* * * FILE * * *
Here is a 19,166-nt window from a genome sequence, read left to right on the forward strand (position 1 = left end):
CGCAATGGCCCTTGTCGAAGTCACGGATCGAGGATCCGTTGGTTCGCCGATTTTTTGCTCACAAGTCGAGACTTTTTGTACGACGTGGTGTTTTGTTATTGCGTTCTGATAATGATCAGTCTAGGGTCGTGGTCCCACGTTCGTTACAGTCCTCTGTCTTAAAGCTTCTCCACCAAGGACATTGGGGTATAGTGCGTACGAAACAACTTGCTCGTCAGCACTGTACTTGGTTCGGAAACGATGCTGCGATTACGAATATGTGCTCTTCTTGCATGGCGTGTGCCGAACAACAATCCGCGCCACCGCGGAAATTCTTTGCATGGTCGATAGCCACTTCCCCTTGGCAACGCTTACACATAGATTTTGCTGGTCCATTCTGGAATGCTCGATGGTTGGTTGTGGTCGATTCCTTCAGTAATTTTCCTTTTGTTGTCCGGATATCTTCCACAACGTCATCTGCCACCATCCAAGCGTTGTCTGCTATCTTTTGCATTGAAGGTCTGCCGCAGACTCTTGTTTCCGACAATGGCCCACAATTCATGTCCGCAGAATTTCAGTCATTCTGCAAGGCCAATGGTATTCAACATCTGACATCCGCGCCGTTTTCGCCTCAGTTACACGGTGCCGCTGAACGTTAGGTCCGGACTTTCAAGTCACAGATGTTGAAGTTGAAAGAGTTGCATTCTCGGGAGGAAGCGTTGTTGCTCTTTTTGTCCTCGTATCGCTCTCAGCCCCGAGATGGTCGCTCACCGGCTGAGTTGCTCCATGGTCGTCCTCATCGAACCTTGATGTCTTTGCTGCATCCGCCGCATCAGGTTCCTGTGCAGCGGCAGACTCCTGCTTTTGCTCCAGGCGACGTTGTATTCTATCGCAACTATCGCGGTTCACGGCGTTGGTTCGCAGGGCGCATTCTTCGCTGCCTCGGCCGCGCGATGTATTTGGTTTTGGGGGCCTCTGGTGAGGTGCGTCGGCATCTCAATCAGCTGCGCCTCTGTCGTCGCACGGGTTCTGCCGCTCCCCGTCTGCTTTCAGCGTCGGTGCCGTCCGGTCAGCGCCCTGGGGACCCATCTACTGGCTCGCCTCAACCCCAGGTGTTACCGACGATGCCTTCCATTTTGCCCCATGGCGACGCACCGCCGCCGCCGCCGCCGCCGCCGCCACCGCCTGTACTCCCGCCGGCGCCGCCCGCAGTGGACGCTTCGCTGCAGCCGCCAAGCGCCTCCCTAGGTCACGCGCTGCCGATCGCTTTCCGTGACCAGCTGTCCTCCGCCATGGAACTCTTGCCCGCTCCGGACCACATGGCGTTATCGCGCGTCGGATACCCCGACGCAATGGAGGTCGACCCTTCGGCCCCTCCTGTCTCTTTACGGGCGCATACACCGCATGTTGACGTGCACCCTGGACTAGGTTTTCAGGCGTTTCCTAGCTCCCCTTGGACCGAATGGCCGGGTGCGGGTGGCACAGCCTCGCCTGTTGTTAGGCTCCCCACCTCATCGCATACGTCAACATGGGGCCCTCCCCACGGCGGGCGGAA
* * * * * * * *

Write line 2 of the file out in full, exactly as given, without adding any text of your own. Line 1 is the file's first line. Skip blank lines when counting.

CGCAATGGCCCTTGTCGAAGTCACGGATCGAGGATCCGTTGGTTCGCCGATTTTTTGCTCACAAGTCGAGACTTTTTGTACGACGTGGTGTTTTGTTATTGCGTTCTGATAATGATCAGTCTAGGGTCGTGGTCCCACGTTCGTTACAGTCCTCTGTCTTAAAGCTTCTCCACCAAGGACATTGGGGTATAGTGCGTACGAAACAACTTGCTCGTCAGCACTGTACTTGGTTCGGAAACGATGCTGCGATTACGAATATGTGCTCTTCTTGCATGGCGTGTGCCGAACAACAATCCGCGCCACCGCGGAAATTCTTTGCATGGTCGATAGCCACTTCCCCTTGGCAACGCTTACACATAGATTTTGCTGGTCCATTCTGGAATGCTCGATGGTTGGTTGTGGTCGATTCCTTCAGTAATTTTCCTTTTGTTGTCCGGATATCTTCCACAACGTCATCTGCCACCATCCAAGCGTTGTCTGCTATCTTTTGCATTGAAGGTCTGCCGCAGACTCTTGTTTCCGACAATGGCCCACAATTCATGTCCGCAGAATTTCAGTCATTCTGCAAGGCCAATGGTATTCAACATCTGACATCCGCGCCGTTTTCGCCTCAGTTACACGGTGCCGCTGAACGTTAGGTCCGGACTTTCAAGTCACAGATGTTGAAGTTGAAAGAGTTGCATTCTCGGGAGGAAGCGTTGTTGCTCTTTTTGTCCTCGTATCGCTCTCAGCCCCGAGATGGTCGCTCACCGGCTGAGTTGCTCCATGGTCGTCCTCATCGAACCTTGATGTCTTTGCTGCATCCGCCGCATCAGGTTCCTGTGCAGCGGCAGACTCCTGCTTTTGCTCCAGGCGACGTTGTATTCTATCGCAACTATCGCGGTTCACGGCGTTGGTTCGCAGGGCGCATTCTTCGCTGCCTCGGCCGCGCGATGTATTTGGTTTTGGGGGCCTCTGGTGAGGTGCGTCGGCATCTCAATCAGCTGCGCCTCTGTCGTCGCACGGGTTCTGCCGCTCCCCGTCTGCTTTCAGCGTCGGTGCCGTCCGGTCAGCGCCCTGGGGACCCATCTACTGGCTCGCCTCAACCCCAGGTGTTACCGACGATGCCTTCCATTTTGCCCCATGGCGACGCACCGCCGCCGCCGCCGCCGCCGCCGCCACCGCCTGTACTCCCGCCGGCGCCGCCCGCAGTGGACGCTTCGCTGCAGCCGCCAAGCGCCTCCCTAGGTCACGCGCTGCCGATCGCTTTCCGTGACCAGCTGTCCTCCGCCATGGAACTCTTGCCCGCTCCGGACCACATGGCGTTATCGCGCGTCGGATACCCCGACGCAATGGAGGTCGACCCTTCGGCCCCTCCTGTCTCTTTACGGGCGCATACACCGCATGTTGACGTGCACCCTGGACTAGGTTTTCAGGCGTTTCCTAGCTCCCCTTGGACCGAATGGCCGGGTGCGGGTGGCACAGCCTCGCCTGTTGTTAGGCTCCCCACCTCATCGCATACGTCAACATGGGGCCCTCCCCACGGCGGGCGGAA